Now is the window of time to move capital formation, job-creating legislation through Congress, Rep. David Schweikert (R-AZ) told the Private Company Stock Conference in NYC. Support is growing for House legislation designed to encourage small companies to access the capital markets by increasing the offering threshold for companies exempted from SEC registration under Regulation A from $5 million to $50 million. The SEC has the authority to raise this threshold but has not done so for almost two decades. The Small Company Capital Formation Act, sponsored by Rep. David Schweikert (R-AZ), would also require the SEC to re-examine the threshold every two years and report to Congress on decisions regarding the adjustment to the threshold. Rep. Schweikert is also sponsoring legislation, HR 2167, that would raise the SEC 500-shareholder to 1000 and exempt accredited investors and employeees.
Financial Services Committee Chairman Spencer Bachus (R-ALA) has said that amending Regulation A to make it a viable channel for small business to access capital will result in economic growth and more jobs. Small business creates most of the new jobs in the country, he added, and also new and better products that are so necessary to keep a mature economy vibrant and competitive. Rep. Schweikert emphasized that taking a small company public is an important, but expensive process that requires millions in underwriting costs. Raising the Regulation A threshold to $50 million is one way to lower those costs and promote economic growth and job creation. He said that they are trying to find someone to sponsor a companion bill in the Senate, and mentioned Senators Pat Toomey (R-PA) and John Tester (D-Mont) as possible sponsors.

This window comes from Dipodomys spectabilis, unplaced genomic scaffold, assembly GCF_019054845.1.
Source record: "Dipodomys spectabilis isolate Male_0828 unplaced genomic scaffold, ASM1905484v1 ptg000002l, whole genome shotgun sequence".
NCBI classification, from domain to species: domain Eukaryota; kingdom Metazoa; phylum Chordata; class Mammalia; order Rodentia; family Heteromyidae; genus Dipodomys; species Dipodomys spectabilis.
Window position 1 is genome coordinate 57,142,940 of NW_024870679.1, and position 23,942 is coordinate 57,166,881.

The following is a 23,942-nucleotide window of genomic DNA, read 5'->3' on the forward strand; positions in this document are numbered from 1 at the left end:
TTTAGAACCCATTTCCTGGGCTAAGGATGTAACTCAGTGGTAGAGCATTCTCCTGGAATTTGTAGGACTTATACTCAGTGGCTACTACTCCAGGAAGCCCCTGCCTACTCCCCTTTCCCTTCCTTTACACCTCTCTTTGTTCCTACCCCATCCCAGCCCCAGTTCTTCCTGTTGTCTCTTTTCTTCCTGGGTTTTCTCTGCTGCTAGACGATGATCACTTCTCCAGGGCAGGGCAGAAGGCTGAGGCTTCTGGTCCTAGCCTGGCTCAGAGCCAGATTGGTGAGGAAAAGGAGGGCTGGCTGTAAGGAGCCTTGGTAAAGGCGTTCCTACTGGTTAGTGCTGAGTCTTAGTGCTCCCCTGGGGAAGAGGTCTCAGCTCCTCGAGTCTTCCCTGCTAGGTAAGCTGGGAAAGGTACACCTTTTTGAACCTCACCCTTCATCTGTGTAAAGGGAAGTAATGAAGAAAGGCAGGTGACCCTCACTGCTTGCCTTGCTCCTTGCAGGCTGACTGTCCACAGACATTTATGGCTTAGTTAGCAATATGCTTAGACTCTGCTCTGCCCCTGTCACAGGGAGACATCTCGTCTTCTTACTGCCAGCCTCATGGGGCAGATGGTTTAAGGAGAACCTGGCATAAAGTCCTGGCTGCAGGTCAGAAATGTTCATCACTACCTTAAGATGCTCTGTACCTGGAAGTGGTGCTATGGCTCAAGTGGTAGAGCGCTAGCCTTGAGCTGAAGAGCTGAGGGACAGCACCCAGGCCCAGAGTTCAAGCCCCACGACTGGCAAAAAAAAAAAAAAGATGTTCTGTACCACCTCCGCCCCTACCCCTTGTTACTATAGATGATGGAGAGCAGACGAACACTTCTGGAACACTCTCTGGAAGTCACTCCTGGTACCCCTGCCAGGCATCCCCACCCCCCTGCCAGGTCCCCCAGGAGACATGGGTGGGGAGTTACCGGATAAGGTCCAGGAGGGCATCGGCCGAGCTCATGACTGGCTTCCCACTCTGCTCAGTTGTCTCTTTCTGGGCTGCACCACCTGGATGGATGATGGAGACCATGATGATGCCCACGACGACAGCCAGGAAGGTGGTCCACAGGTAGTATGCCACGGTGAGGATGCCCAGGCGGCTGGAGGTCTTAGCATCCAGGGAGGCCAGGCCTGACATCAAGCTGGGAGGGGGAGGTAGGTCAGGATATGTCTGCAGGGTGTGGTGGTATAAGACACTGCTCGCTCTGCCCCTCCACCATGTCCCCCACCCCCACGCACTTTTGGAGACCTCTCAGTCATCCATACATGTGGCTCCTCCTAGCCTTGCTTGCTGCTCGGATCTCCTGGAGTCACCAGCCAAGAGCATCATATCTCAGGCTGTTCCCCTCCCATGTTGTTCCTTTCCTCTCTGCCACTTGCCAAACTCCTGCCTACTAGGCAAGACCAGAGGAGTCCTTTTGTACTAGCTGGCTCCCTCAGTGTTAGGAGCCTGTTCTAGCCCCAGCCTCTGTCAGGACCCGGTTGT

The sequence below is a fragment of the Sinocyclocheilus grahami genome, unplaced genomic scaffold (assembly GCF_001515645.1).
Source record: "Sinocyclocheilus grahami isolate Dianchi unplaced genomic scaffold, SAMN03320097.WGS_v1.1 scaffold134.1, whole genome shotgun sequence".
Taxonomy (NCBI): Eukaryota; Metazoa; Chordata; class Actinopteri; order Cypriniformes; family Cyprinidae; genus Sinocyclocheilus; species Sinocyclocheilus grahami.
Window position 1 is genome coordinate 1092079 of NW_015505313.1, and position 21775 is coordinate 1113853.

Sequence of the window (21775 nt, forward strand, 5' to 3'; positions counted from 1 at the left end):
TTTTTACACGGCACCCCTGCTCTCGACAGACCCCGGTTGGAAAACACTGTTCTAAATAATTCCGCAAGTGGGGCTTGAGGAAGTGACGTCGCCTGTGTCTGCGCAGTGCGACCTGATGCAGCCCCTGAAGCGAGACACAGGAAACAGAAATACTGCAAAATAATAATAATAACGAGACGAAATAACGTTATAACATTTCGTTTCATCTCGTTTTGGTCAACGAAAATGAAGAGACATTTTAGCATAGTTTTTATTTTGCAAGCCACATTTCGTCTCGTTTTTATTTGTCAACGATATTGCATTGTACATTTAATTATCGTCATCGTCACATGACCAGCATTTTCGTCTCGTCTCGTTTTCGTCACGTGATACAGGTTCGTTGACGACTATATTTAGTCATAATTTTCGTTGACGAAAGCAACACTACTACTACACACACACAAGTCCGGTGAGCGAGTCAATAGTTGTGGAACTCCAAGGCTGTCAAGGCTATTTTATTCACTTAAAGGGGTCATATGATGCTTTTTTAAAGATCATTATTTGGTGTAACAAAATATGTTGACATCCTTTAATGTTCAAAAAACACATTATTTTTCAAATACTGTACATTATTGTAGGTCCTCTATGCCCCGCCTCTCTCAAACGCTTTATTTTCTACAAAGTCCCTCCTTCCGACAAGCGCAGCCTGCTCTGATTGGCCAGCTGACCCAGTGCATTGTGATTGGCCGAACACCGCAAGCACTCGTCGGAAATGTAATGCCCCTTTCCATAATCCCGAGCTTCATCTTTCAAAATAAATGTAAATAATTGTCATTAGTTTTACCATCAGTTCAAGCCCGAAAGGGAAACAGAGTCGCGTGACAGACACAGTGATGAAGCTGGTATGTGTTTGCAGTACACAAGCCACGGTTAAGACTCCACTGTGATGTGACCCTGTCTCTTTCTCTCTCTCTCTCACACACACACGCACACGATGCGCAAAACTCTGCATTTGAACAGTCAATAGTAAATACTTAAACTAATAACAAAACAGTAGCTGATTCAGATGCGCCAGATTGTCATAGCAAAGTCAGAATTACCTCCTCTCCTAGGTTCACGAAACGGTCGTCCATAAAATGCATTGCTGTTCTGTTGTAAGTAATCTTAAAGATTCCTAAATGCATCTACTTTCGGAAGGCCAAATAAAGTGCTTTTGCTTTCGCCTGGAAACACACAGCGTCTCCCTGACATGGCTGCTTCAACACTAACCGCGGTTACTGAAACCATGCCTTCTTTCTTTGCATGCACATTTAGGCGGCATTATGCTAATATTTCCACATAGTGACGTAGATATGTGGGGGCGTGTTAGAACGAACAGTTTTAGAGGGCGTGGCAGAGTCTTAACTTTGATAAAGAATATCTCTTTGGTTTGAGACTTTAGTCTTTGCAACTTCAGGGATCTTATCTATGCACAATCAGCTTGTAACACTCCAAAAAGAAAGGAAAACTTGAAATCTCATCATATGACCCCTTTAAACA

In recent testimony before the Committee, Grant Thornton applauded the Small Company Capital Formation Act as the beginning of a campaign to bring back the small IPO market. The bill does three things that are enormously beneficial for small companies, said GT. First, it will drive down costs for issuers by permitting the use of a simpler Offering Circular for the SEC’s review. Second, it opens up the Regulation A exemption to a size that will allow companies to list on the NYSE and NASDAQ and to avail themselves of the so-called Blue Sky exemption, thus avoiding very costly state-by-state filings. The current Reg A limit of $5 million is below NYSE and NASDAQ listing minimums. Third, the legislation will allow issuers to gauge the viability of an offering by meeting with investors before incurring the significant costs of an offering.